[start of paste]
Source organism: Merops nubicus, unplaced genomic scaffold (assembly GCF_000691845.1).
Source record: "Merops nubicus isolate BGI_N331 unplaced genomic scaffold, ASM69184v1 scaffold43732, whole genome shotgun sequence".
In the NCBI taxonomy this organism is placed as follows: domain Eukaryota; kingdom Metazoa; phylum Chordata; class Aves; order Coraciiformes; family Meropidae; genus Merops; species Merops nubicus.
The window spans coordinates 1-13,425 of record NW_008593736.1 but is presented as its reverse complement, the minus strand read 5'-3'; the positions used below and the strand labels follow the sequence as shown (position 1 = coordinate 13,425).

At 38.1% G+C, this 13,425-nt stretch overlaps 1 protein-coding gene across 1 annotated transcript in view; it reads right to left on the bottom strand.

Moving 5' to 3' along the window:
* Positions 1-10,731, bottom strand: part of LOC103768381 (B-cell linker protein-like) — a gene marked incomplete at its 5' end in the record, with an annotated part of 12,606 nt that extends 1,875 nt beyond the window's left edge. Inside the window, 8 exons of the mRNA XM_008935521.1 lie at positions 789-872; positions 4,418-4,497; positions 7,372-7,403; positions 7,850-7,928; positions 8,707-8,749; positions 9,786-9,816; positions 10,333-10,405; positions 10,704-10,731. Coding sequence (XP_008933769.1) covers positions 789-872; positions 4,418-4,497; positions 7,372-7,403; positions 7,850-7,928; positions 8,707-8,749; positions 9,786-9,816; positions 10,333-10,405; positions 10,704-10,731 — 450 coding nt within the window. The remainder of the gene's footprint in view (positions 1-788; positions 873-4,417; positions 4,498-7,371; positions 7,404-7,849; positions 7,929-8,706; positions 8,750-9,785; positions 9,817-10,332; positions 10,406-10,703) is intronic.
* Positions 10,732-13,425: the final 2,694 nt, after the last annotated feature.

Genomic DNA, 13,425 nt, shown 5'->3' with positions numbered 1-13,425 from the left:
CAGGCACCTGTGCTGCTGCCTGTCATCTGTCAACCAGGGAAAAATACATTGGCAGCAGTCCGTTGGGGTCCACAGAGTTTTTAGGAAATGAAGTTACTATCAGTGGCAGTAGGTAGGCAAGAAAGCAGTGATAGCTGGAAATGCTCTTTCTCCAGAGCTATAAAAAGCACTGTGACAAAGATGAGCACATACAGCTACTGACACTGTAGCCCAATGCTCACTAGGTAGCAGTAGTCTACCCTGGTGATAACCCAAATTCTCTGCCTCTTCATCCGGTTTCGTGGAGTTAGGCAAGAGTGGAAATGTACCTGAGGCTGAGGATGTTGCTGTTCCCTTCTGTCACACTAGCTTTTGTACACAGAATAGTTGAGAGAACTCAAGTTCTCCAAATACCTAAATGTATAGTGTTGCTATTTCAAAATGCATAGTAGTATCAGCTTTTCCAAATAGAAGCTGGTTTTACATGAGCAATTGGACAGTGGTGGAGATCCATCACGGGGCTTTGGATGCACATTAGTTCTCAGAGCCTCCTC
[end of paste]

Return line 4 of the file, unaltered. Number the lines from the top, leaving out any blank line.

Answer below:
The window spans coordinates 1-13,425 of record NW_008593736.1 but is presented as its reverse complement, the minus strand read 5'-3'; the positions used below and the strand labels follow the sequence as shown (position 1 = coordinate 13,425).